46. Armand says:

    Since 1955, started with U Control, and those little 049′s then 0.15′s then one channel rubber band escapement planes.
    Then after college, army, and grad school, when I could finally afford real RC my first 6 channel radio made by Royal. The rest is history!

  47. Mick Green says:

    I got started back in the late 50′s with an Ace hard tube kit that you had to wind your own coils and use the shipping box (cardboard) for the transmitter case. Never did work, but sure got me into it. The second attempt was built from an article in one of the model magazines that required sending away for a print circuit board and then trying to locate the remainder of the parts. The transmitter was mounted in a metal file box and had a very long wip antenna on the side of the case. Range was rather limited to about the length of the antenna. Feeling it was not air worthy, I put it in a Sterling Might Mo ship. About ten feet from the shore it stopped working and the ship started doing circles on the lake. After several Citizenship radios, and a few fly aways, I became the owner of an Orbit 10 reed system while serving the the US Air Force on Long Island, NY. I was one of the founding members of the sufolk County Falcons RC club. At 72 years of age I am still trying to get proficient at flying and am still active.

    • Alan Williams says:

      I flew back in the late 60′s at Sufolk AFB also. I had a Sr. Falcon with a 10 Channel Controlaire reeds with bonner servos. We also used another field that we put oil on the dirt to keep the dust down.

  48. Javier Márquez says:

    I´ve been into modelling since I was 9 years old. I´m now 71!! First rubber powered free flight. Then onto U-control, and I built my firs R/C model in 1968: A Phil Kraft quick Fly from a top flite kit.

  49. Chuck Johnson AMA88332 says:

    I started scratch building F/F models in 1958 and have been mostly scratch building, adding an occassional kit ever since. After a summer of mowing lawns, washing cars and pulling weeds I earned enough to by my first $100 R/C pride and joy. A cub like cabin model with an old Veco .19, 27 mhz ground based transmitter single channel tube radio with Bonner varicomp, OS and Digimite escapements. First rule was never run out of winds on the rubber for the escapements. I was hooked. Orbit, Kraft and Dunham were the buzz words of the day and every modelers desire was to get a Lee-Veco .45 built by Clarence Lee. The pattern flyers motor of choice. I enjoy building and flying all types of models but have a real love and passion for the vintage pre WW-I and WW-I planes. Scratch building 1/4 and 1/3 scale models. R/C technology has advanced by leaps and bounds in my lifetime and has been a wonderful adventure. We have a wealth of knowledge, keep the hobby alive and pay it forward to the new model builders and flyers. May all landings be wheels down. Happy flying.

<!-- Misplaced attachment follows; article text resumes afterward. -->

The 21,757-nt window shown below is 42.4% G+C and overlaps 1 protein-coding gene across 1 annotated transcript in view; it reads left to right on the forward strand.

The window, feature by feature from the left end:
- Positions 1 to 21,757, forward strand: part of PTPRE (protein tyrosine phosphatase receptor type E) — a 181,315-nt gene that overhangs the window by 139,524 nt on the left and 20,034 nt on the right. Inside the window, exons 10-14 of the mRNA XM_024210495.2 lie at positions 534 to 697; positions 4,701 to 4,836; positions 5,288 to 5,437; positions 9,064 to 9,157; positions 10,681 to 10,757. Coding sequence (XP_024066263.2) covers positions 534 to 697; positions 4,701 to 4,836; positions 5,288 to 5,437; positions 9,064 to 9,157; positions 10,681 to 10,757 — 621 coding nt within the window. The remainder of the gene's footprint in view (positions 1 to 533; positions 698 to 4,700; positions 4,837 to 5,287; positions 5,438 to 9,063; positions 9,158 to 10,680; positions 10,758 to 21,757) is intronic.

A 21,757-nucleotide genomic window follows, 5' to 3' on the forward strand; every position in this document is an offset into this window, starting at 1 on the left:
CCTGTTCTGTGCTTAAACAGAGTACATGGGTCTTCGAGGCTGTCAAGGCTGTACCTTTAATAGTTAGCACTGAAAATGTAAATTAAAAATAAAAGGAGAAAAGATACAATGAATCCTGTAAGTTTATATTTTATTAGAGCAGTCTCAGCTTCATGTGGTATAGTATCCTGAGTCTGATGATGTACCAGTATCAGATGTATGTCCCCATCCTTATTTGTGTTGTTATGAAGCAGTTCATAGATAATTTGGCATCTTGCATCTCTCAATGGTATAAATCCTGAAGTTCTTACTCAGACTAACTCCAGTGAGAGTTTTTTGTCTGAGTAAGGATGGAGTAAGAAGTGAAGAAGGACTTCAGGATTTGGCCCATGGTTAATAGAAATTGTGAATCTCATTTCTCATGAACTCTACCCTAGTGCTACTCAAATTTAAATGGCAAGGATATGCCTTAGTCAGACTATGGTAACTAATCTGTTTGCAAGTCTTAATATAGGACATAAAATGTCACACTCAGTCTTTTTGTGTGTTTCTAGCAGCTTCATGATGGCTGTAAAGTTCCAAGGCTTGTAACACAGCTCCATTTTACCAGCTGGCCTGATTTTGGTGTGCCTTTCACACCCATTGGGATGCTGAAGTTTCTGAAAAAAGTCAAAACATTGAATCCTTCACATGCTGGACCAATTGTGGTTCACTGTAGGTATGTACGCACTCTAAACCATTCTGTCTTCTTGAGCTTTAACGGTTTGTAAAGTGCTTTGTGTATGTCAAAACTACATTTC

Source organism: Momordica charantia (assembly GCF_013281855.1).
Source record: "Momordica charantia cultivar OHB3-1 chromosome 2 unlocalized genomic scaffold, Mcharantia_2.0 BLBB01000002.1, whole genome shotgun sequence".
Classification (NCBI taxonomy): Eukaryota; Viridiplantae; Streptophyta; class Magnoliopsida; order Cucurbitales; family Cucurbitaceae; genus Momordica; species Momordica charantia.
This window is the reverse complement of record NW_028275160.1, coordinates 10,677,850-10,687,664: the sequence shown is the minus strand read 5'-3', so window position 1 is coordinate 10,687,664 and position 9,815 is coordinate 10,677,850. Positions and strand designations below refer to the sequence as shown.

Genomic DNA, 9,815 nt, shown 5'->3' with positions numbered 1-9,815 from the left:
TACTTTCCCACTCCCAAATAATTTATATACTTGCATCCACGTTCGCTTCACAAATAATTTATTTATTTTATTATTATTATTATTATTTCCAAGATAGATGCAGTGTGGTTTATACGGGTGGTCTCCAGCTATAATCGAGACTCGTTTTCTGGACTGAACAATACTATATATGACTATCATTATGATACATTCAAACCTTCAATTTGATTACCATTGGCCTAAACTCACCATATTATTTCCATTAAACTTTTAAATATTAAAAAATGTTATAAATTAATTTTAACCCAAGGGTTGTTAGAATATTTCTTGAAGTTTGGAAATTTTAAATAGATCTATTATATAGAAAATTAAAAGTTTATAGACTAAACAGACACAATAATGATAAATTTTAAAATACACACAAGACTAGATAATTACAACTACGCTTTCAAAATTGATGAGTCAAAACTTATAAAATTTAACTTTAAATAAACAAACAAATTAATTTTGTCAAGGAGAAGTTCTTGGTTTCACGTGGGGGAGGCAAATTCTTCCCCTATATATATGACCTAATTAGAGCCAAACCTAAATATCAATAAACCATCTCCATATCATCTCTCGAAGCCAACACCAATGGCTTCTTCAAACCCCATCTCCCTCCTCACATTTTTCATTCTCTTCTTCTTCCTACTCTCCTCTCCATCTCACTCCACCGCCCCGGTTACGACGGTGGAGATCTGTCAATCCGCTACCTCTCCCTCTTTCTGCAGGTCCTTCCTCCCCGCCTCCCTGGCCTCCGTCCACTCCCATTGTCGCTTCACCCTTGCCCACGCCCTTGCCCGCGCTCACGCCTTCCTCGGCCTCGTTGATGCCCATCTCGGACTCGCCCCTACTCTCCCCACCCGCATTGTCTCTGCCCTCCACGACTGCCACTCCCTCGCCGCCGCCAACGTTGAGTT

50. Don Horneff says:

    I’ve flown U-Control since the late ’50′s. Started flying R/C in 1981. I;ve gone all electric, now.

  51. Andy Palmer says:

    I built my first plane in 1960 at the age of 10, a free flight Veron Vespa Mini-Bipe. In 1964 I got my first radio, a single channel RCS Guidance System with an Elmic Conquest escapement. A few years later I bought a Macgregor single channel set before leaving the hobby for a while to discover girls, cars etc.
    I returned in 1978 and bought a Futaba M series 6 channel 27mhz set and have since progressed through various (mostly Futaba) radios to Multiplex Royal Evo and Cockpit on 2.4

  52. Don Hornick says:

    Started flying rubber powered stick models in 1952, and progressed to control line, and r/c over the years. Now radio control all the way.

  53. Jeff says:

    Started control line in about 1972. My first radio was a single channel pulse that we bought from America’s Hobby Center in NY via mail order. I’d never had a radio and never ordered anything larger than a magazine before that so I was excited. Many years later it finally died and we saved up to get a 2 channel Futaba. We were in high cotton with two whole channels. All in all I have been flying something for nearly 40 years.

  54. John Dickie says:

    I started with a boat in 1980, then cars, Now Planes for the last 4 years

  55. Thomas Totten says:

    I am 82 years old. I strarted building models when I was 10 years old. Used to purchase Cleveland models kits in those days. I gradually progressed to free flight models -non scale. I ten went to Controlline and eventually RC with early Citizenship and ACE components. I lost my first RC model in a flyaway but continued to build and fly. I got into helicopters in te mid 70′s and ran a Hobby Shop at that time called Saratoga Hobbies. I met many people over the years and still have many of them.